Just like minority scholarships aren't anti-white, they are just for a specific audience, for a specific reason. Based on systemic forces that have been pervasive for a long time. It's hard for anyone with a clue to argue a case for hetero discrimination in society.

Anytime there are issues to sort out within any subset (female democrats, religious gays), it is usually because of the treatment and issues they face from the larger group, not that they are trying to isolate themselves. They are just reflecting the isolation that is already there.

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"You don't know you're beautiful." - Harry Styles

radiosilence95's picture

Ah. Good point. I did hit

Ah. Good point. I did hit some very tourist-y places and I just felt so closed in. Walking in the city is pretty neat though, and once you get used to the hectic traffic and the hobos it can be relaxing in a way. Plus I'm almost certain I'll have to live in or at least commute to a big city since I'll be pursuing a job as a psychologist, more specifically, a therapist at a homeless shelter for gay teens, if possible. I highly doubt many smaller towns have shelters for LGBT youth.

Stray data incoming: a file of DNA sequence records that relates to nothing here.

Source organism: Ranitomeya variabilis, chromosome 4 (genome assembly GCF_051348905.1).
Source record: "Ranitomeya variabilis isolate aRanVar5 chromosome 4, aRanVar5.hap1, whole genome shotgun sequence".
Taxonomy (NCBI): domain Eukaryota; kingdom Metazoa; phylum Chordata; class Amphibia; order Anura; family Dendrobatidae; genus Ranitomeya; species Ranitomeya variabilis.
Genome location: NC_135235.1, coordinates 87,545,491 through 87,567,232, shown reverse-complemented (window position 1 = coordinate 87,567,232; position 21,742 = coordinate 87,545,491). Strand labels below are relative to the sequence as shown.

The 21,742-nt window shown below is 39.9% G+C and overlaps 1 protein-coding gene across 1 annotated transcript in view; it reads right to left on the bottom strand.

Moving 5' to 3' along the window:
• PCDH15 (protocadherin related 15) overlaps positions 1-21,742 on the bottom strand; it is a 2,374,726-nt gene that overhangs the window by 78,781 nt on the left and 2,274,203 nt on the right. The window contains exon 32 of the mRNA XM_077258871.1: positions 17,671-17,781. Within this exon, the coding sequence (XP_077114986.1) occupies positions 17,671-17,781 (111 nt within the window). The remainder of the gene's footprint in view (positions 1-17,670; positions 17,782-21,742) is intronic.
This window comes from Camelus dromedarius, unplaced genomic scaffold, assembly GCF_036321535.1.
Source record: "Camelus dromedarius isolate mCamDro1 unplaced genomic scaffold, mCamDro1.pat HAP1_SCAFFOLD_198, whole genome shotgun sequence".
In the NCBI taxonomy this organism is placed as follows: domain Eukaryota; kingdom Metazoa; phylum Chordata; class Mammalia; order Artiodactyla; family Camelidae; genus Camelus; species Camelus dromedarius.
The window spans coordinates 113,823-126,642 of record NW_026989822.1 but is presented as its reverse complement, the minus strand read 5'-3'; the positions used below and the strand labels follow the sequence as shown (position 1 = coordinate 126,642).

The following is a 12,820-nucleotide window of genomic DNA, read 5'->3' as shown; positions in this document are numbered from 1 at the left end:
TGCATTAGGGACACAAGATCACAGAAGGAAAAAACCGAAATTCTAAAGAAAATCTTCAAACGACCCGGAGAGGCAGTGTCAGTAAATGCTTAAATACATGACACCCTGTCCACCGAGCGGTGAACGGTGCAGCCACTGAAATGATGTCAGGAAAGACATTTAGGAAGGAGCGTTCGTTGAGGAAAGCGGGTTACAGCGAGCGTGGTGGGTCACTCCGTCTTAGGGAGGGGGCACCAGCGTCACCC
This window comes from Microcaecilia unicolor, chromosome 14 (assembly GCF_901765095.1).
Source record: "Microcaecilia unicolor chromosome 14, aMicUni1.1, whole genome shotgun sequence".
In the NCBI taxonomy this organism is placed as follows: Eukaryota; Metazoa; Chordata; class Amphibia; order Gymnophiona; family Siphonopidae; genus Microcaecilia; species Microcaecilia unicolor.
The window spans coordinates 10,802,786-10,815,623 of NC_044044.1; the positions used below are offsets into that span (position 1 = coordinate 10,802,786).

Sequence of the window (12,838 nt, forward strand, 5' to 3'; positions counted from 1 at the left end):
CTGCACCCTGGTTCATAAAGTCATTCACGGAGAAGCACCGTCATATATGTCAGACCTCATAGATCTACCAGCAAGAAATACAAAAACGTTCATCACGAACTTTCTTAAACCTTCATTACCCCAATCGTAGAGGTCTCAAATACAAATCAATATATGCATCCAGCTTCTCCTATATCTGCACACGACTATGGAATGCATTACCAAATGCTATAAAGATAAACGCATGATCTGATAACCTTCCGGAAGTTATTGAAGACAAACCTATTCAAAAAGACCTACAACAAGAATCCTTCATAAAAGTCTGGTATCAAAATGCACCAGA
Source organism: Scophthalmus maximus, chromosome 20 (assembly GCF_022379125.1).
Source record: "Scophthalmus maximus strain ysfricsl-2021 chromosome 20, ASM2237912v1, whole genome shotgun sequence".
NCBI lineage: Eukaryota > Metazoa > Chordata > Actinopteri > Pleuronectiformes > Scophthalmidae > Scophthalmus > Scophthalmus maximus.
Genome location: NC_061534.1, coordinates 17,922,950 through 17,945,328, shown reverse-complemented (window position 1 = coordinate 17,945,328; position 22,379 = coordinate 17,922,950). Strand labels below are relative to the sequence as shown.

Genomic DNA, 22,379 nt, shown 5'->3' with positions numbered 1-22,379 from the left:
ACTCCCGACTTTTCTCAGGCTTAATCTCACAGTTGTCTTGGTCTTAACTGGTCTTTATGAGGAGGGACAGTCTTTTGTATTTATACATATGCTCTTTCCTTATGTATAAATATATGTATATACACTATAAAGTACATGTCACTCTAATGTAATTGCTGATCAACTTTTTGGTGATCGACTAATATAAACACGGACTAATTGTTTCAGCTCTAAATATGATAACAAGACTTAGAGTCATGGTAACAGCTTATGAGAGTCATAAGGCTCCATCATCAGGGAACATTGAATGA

Another good point. Brittany's argument, one that I understood and mused over, was that hosting a gay prom would make homophobes say, "See? I told you they all just want special attention" or something along those lines. Regardless of what straights think, I can't wait to attend a dance where I don't feel so out of place and uncomfortable, and take a girl with me without fearing judgment. I know schools have come a long way in regards to tolerance and open-mindedness and whatnot, but there's still a long way to go.

jeff's picture

Well...